Friday, December 15, 2017
High-altitude settings require special consideration when it comes to selecting building materials. For a wooden deck, for example, the boards in a high-altitude environment are more quickly broken down by the intensity of UV rays. With the right maintenance regime, it is possible to delay those effects, but it will need to be done carefully and consistently. I have several loyal clients who – after they’ve hired me to build a deck – will continue to hire me year after year to take care of these decks in their mountain vacation homes.
Luckily, over the years I have found that there are some materials better able to handle the challenging weather of high-altitudes – with less maintenance than wood. Having spent a few seasons working for clients up in the mountains and the high desert, I can appreciate the value of reduced maintenance, and I like to think that I’ve also discovered the best decking for a high- altitude. Here’s what I’ve learned through trial, error, and research.
The Effects of a High Altitude on Your Deck
For many of us, the first thing we think about when we hear the words “high-altitude” is the cold, followed closely by snow. But in many ways, the sun is an even more powerful adversary. It’s no great secret that UV rays literally dry out and cook materials over a long enough time span (think of your skin burning in the sun). Here’s why a high altitude can be hard on your decking:
The Best Decking for a High Altitude
In my building work, I generally use two main materials for decks: wood and fully capped composite. The strategies of protection for the two of them vary greatly. Protecting a wooden deck is a matter of selecting the best possible stain, paint, or sealer for the situation. Protecting composite decking is an exercise in picking out a brand with the most innately protective elements. Below I’ll walk through my recommendations on maintenance at high altitudes, as well as what I consider to be the best choice for decking.
How to Protect Wood from UV Rays
For many years, the most common decking material in my practice was certainly wood: cedar, redwood, pressure-treated, ipe, or otherwise. These are a couple of the usual methods for keeping a wooden deck healthy, no matter which of these woods you select.
Protecting Composite Decking from UV Rays
While protecting a wooden deck involves selecting the best possible protective coatings for the job, protecting a composite deck is a matter of picking the best possible version of composite decking, since it doesn’t require paints, stains, or finishes. So, what should you look for in composites for your high-altitude deck? There are a few features you’ll want to seek out.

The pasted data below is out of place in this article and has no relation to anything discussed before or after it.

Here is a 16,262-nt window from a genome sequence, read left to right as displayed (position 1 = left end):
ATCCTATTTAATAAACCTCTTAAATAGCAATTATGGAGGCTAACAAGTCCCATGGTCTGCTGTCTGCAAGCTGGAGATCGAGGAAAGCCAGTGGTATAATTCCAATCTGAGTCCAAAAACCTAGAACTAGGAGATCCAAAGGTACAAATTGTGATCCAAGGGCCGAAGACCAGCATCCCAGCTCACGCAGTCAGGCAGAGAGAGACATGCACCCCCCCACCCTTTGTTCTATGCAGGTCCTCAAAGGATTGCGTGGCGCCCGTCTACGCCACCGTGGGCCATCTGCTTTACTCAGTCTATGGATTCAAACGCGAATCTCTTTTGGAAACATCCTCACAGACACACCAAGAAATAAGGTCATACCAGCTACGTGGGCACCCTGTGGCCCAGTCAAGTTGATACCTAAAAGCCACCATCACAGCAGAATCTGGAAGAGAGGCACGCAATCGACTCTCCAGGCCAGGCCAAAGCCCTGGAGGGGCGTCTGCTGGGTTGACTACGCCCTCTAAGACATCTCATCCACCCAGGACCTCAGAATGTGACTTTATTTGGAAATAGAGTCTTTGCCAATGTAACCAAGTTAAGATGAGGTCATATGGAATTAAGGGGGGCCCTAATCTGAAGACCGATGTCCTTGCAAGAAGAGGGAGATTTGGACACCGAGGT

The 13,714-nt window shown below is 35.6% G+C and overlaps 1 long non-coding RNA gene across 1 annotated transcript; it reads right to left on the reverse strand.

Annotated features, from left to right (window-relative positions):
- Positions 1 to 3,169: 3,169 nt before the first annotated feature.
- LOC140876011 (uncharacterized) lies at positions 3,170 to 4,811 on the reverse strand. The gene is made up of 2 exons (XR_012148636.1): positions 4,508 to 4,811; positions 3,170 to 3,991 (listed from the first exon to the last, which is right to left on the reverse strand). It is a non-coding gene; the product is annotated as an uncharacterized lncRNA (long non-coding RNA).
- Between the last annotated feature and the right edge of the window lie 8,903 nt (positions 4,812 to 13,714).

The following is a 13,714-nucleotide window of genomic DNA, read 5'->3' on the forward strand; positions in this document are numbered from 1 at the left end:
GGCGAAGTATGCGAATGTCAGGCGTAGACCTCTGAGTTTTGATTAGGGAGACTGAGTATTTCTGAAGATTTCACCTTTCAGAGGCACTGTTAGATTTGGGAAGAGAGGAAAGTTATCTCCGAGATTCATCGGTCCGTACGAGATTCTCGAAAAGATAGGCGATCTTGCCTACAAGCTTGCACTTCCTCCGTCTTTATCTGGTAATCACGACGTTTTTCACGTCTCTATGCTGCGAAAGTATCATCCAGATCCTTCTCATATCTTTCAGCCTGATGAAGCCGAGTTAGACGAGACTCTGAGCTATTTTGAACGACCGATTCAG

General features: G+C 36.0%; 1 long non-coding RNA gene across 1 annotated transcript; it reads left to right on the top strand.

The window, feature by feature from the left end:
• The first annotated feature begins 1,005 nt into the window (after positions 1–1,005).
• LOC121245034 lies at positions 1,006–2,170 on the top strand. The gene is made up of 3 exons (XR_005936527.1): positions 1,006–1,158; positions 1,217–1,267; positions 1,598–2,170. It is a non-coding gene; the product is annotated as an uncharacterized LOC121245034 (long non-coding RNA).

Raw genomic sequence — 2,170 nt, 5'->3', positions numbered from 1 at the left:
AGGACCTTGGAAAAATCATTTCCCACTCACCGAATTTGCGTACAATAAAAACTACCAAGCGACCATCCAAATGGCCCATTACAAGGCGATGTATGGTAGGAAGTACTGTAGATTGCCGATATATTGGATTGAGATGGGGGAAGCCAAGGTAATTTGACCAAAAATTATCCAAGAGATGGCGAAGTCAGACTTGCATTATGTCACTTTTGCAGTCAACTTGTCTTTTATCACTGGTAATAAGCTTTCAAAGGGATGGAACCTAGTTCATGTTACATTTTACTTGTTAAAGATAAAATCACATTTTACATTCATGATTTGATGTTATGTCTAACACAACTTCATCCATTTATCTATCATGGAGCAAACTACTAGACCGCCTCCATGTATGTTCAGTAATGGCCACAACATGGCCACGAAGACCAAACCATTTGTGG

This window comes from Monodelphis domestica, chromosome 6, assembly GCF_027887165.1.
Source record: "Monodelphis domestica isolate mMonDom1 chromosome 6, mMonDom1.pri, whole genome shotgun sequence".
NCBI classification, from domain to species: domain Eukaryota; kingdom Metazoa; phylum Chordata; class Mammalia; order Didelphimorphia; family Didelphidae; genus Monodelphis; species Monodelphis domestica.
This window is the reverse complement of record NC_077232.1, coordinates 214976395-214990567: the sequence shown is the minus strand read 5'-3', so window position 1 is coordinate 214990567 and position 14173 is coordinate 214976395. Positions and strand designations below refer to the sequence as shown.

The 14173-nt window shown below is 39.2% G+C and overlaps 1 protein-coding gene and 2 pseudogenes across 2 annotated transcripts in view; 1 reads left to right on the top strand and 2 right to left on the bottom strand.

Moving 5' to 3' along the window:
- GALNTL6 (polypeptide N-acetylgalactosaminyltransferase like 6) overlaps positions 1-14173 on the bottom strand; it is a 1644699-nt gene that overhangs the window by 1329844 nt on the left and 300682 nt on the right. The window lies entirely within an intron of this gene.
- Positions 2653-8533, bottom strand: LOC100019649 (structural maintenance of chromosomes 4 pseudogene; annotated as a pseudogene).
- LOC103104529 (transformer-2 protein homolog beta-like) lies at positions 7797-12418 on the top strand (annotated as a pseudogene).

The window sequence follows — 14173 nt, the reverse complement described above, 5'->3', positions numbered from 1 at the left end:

I never used to build composite decks, and until recently I certainly wouldn’t have considered them for a high-altitude location. But advancements in the design of high-quality composite means that it’s now an excellent substitute for wood that takes much less work to keep beautiful. A decking board with a resin cap, manufactured with plenty of UV inhibitors, can last for years while looking just as good as it did when it was first installed. While I still use both wood and fully capped composite decking to build decks at high elevation, I tend to prioritize recommending the latter. This is especially true for people with vacation homes – since these boards require so much less maintenance and care. If they choose composite, one of my first recommendations is Fortress Building Products, as their boards use one of the most advanced capping materials on the market, designed to resist even the sun at high altitudes. Fortress decking doesn’t mold, mildew, or absorb moisture, either. After we get the deck installed, and other projects arise, I sometimes recommend taking a look at Fortress®' other products, like railings and fences. All of these building products are high quality and extremely durable, making them great choices for high altitudes.